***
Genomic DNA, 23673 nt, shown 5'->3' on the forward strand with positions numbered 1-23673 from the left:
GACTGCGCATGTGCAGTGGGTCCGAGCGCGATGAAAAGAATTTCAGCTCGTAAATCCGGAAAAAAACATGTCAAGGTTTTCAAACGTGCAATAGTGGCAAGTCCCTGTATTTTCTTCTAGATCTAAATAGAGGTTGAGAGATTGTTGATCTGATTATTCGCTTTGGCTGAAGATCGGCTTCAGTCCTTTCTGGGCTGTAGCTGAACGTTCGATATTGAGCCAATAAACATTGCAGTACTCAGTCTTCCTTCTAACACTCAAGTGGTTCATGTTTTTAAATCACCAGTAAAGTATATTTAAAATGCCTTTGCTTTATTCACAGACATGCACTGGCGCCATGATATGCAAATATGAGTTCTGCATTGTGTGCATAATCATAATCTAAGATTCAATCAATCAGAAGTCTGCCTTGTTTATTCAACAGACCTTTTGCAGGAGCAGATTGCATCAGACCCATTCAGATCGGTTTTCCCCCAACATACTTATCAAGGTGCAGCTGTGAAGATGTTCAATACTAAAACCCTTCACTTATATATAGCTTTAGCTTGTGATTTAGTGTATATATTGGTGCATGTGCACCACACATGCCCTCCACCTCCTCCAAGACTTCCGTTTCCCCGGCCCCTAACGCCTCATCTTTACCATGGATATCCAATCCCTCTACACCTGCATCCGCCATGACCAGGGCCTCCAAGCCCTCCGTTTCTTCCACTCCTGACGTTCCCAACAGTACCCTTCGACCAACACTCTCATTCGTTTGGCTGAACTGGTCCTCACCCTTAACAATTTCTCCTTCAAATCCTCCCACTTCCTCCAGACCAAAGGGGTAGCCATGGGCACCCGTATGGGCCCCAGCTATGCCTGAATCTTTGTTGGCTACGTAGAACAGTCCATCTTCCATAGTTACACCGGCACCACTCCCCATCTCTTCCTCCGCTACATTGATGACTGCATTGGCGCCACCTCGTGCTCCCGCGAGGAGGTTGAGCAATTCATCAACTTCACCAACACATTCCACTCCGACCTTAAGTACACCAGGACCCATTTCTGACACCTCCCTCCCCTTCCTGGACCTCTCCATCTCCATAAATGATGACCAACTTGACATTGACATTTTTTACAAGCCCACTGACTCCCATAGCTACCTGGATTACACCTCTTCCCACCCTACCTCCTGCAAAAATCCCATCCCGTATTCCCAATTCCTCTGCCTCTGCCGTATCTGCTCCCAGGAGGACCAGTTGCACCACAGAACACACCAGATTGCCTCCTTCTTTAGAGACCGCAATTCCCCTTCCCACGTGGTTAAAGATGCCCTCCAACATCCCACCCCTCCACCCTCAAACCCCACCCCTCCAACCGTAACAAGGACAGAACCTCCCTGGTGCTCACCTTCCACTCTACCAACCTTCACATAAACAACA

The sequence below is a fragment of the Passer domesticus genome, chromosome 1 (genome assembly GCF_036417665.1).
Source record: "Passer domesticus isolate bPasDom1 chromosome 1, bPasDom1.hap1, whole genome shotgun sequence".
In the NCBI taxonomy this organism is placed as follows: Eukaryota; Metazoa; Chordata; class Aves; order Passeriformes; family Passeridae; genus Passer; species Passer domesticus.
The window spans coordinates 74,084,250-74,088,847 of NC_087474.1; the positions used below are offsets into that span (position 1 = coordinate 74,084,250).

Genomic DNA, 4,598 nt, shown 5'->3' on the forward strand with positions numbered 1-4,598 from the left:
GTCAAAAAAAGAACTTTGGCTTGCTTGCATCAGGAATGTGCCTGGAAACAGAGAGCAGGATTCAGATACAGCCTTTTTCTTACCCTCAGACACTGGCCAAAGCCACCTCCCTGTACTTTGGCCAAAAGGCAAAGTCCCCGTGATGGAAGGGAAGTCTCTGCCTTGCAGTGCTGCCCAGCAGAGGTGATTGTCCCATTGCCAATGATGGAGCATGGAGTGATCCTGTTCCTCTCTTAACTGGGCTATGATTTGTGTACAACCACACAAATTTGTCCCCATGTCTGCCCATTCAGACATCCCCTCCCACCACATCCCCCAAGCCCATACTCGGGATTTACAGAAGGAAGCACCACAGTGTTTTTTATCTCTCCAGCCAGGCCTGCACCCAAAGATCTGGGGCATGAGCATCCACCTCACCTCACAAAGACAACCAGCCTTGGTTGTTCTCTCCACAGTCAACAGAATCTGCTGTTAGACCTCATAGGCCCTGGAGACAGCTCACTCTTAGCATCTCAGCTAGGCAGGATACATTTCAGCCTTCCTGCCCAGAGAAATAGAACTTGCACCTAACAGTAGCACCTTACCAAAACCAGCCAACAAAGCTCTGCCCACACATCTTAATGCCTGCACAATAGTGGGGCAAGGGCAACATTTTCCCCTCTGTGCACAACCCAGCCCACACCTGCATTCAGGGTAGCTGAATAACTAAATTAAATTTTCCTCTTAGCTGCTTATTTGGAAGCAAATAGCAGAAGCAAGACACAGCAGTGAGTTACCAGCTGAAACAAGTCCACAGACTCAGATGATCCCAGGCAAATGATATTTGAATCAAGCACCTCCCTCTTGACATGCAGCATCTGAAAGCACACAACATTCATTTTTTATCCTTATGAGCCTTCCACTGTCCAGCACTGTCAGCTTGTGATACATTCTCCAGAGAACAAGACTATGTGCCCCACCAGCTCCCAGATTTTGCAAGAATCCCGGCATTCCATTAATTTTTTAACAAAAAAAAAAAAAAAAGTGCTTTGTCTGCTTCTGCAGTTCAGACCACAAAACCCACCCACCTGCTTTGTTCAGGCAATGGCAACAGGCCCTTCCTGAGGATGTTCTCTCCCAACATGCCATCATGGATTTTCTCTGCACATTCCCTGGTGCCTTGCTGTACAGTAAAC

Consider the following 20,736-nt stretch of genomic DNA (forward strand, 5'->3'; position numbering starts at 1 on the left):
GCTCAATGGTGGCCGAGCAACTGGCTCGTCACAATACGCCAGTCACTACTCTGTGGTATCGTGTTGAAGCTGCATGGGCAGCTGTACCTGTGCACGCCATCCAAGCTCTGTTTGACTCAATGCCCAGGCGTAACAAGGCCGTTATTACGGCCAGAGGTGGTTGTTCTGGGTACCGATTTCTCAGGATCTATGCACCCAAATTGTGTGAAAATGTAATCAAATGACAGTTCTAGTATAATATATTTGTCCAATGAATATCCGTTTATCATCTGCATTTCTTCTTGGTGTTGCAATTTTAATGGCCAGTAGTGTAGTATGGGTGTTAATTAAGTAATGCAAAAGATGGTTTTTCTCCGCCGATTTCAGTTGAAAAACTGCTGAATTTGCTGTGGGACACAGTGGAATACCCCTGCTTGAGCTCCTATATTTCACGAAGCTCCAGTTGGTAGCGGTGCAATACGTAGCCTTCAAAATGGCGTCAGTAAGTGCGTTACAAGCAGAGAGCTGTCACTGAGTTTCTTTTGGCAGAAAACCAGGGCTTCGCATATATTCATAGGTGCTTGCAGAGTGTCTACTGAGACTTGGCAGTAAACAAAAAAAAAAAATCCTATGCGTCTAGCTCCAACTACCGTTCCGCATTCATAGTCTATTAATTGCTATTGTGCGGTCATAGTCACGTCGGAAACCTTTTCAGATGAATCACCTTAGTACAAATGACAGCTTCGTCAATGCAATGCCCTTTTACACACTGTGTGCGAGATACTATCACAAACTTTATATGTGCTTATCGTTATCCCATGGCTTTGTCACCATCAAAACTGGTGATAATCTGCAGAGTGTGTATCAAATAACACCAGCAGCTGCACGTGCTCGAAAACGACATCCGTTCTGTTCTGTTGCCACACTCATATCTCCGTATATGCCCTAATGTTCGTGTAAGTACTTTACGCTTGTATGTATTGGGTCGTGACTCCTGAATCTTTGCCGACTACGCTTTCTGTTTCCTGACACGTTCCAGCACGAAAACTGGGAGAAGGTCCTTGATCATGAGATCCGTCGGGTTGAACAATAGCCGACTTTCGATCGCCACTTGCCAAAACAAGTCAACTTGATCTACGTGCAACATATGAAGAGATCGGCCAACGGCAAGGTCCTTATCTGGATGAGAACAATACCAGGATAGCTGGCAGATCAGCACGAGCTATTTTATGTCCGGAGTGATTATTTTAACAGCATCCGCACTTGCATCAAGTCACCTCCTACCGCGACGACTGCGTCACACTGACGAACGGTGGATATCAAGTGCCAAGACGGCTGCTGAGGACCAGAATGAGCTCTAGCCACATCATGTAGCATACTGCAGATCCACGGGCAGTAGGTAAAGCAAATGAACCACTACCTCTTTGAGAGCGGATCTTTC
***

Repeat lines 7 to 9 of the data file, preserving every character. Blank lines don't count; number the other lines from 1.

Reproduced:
Genomic DNA, 4,598 nt, shown 5'->3' on the forward strand with positions numbered 1-4,598 from the left:
GTCAAAAAAAGAACTTTGGCTTGCTTGCATCAGGAATGTGCCTGGAAACAGAGAGCAGGATTCAGATACAGCCTTTTTCTTACCCTCAGACACTGGCCAAAGCCACCTCCCTGTACTTTGGCCAAAAGGCAAAGTCCCCGTGATGGAAGGGAAGTCTCTGCCTTGCAGTGCTGCCCAGCAGAGGTGATTGTCCCATTGCCAATGATGGAGCATGGAGTGATCCTGTTCCTCTCTTAACTGGGCTATGATTTGTGTACAACCACACAAATTTGTCCCCATGTCTGCCCATTCAGACATCCCCTCCCACCACATCCCCCAAGCCCATACTCGGGATTTACAGAAGGAAGCACCACAGTGTTTTTTATCTCTCCAGCCAGGCCTGCACCCAAAGATCTGGGGCATGAGCATCCACCTCACCTCACAAAGACAACCAGCCTTGGTTGTTCTCTCCACAGTCAACAGAATCTGCTGTTAGACCTCATAGGCCCTGGAGACAGCTCACTCTTAGCATCTCAGCTAGGCAGGATACATTTCAGCCTTCCTGCCCAGAGAAATAGAACTTGCACCTAACAGTAGCACCTTACCAAAACCAGCCAACAAAGCTCTGCCCACACATCTTAATGCCTGCACAATAGTGGGGCAAGGGCAACATTTTCCCCTCTGTGCACAACCCAGCCCACACCTGCATTCAGGGTAGCTGAATAACTAAATTAAATTTTCCTCTTAGCTGCTTATTTGGAAGCAAATAGCAGAAGCAAGACACAGCAGTGAGTTACCAGCTGAAACAAGTCCACAGACTCAGATGATCCCAGGCAAATGATATTTGAATCAAGCACCTCCCTCTTGACATGCAGCATCTGAAAGCACACAACATTCATTTTTTATCCTTATGAGCCTTCCACTGTCCAGCACTGTCAGCTTGTGATACATTCTCCAGAGAACAAGACTATGTGCCCCACCAGCTCCCAGATTTTGCAAGAATCCCGGCATTCCATTAATTTTTTAACAAAAAAAAAAAAAAAAGTGCTTTGTCTGCTTCTGCAGTTCAGACCACAAAACCCACCCACCTGCTTTGTTCAGGCAATGGCAACAGGCCCTTCCTGAGGATGTTCTCTCCCAACATGCCATCATGGATTTTCTCTGCACATTCCCTGGTGCCTTGCTGTACAGTAAAC

Consider the following 20,736-nt stretch of genomic DNA (forward strand, 5'->3'; position numbering starts at 1 on the left):